When it comes to diet there is no one-size-fits-all

Last time, I wrote about a key concept in health coaching — primary foods. These are the things in life that nourish us, other than food.

We get this type of nourishment from our families and friends, connecting with nature, through meaningful work, physical activity and by having purpose. These things, and many others, fill us up in ways food can not.

Today I want to talk about another core concept that I was introduced to in my health coach training. It’s that there is no one-size-fits-all when it comes to diet. We call this bio-individuality.

Bio-individuality means that no one diet works for everyone. Each and every one of us has unique needs. That’s why a specific diet doesn’t always provide the same results for everyone, even if they are eating the same foods and doing the same exercises.

While nutrition scientists and researchers are always trying to find the perfect human diet that will solve many of our health challenges, there really is no one diet that works for everyone.

Because of our unique biological make-up, what is medicine to one person can be poison to another.

Researchers at the Weizmann Institute of Science in Israel have proven this theory. In their study, called the Personalized Nutrition Project, they found people fed with the same food had different health responses. This means what’s healthy for one is not necessarily healthy for another.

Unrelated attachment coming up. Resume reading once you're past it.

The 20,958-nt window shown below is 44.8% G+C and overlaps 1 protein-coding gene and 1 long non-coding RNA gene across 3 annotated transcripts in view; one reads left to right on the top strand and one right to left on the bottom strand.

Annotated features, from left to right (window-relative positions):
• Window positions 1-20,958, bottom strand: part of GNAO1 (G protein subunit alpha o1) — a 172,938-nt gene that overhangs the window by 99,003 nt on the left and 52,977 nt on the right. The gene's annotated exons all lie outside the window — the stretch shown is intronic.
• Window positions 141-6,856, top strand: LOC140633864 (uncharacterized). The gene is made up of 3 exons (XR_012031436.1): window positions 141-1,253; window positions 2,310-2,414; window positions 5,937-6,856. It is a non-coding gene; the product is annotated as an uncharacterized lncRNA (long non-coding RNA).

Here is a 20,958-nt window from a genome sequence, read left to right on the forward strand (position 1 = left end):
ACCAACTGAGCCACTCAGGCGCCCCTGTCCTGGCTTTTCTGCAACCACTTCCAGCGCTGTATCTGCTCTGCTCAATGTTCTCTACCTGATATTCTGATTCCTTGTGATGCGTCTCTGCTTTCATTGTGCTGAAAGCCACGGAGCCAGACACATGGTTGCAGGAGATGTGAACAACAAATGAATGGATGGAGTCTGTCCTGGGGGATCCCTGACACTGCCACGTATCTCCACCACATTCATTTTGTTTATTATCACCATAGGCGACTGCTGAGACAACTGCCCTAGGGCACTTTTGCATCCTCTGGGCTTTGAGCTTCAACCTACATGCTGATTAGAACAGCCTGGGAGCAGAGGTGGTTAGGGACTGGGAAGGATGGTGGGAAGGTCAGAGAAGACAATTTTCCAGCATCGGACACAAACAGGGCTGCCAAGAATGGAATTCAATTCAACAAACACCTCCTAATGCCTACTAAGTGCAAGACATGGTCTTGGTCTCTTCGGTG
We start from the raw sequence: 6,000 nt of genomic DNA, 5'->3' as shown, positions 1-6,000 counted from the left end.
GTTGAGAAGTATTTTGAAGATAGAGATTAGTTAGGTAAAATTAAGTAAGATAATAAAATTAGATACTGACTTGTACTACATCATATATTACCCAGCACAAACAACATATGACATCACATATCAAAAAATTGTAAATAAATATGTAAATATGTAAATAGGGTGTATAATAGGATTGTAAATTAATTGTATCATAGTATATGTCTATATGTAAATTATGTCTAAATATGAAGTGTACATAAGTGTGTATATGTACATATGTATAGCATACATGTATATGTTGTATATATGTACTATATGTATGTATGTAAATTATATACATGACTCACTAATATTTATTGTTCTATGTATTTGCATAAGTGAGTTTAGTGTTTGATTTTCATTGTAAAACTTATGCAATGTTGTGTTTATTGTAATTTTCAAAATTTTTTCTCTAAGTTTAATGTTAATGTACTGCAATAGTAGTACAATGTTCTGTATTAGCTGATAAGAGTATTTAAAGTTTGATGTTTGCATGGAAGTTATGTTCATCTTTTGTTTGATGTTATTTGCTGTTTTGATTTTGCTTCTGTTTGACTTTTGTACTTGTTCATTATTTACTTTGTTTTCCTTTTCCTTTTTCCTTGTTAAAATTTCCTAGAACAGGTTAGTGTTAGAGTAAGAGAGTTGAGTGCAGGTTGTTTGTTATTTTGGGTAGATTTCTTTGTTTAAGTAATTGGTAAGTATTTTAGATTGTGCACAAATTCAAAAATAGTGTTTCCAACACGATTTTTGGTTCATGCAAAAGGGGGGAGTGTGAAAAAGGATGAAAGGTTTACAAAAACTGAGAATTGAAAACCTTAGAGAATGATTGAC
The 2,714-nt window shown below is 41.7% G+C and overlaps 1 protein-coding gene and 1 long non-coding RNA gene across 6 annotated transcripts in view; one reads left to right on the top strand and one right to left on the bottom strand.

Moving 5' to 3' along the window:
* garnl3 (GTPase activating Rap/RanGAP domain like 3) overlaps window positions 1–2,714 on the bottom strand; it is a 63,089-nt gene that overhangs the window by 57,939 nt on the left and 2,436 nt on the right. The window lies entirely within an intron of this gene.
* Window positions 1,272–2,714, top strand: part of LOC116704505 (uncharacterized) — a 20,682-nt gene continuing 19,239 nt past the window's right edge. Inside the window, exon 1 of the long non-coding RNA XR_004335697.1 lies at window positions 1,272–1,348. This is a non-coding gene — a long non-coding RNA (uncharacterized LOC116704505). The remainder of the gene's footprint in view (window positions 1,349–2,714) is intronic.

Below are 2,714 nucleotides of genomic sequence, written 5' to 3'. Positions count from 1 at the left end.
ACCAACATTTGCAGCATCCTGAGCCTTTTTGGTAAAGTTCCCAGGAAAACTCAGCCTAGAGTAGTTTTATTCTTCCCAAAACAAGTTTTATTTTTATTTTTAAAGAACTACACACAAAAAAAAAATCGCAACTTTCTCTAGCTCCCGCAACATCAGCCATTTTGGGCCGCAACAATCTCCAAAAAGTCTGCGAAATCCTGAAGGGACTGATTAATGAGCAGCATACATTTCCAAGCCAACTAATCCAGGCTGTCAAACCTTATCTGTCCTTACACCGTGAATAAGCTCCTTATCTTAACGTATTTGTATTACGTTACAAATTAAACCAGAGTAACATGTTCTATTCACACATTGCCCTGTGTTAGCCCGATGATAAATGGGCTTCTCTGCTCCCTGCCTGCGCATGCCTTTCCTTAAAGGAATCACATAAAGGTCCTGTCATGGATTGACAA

The study was published in the Nov. 19, 2015 issue of the journal Cell and examined the effects of diet and blood sugar levels of 800 individuals. Researchers found a link between the bacterial strains in participant’s small intestines and their blood glucose levels and ability to digest certain foods.

This study confirmed what I’ve been taught and what I’ve been practicing with my clients.

Even though I recommend a low carbohydrate diet in my program, The Blood Sugar Shift, because it works so effectively for most people with blood sugar challenges, I encourage participants to test their blood glucose levels regularly so they can understand for themselves which foods raise their blood sugars and which ones they can tolerate.

And I’m like a broken record telling all of my clients to make my programs their own. To tailor the foods to their personal preferences, to their health challenges and biological needs. And to track, record and measure a variety of biological indicators and markers so they know firsthand what works and what doesn’t for them.

The bottom line: The key message here is that whatever dietary approach you choose, it should be based on you, your unique needs and what feels right for you.

And finding the optimal nutrition plan for you is likely going to be a process, a journey, an evolution.

It definitely has been for me. I’ve tried many different ways of eating — vegan, paleo, low carb, gluten and dairy free, ketogenic and eating for my blood type. Today I follow a mix of a few of these that has come to feel right for me at this time in my life.

Listen to your body. Experiment with differently ways of eating. Come up with a plan that is tailored to your unique needs and provides a positive health response.

If you are interested in finding out what the optimal nutrition plan is for you, your unique biological make up and preferences, a health coach can help. Through individual coaching, detective work, experimentation and tracking, together we can determine the best way to eat for you at this time in your life. Drop me an email and we can explore if we’d be a good fit. mmhealthcoach@gmail.com.

Over to you. What diet or nutrition plan have you found that works best for you? What different ones have you tried?

This post first appeared here in the Halifax Citizen on August 15, 2016.

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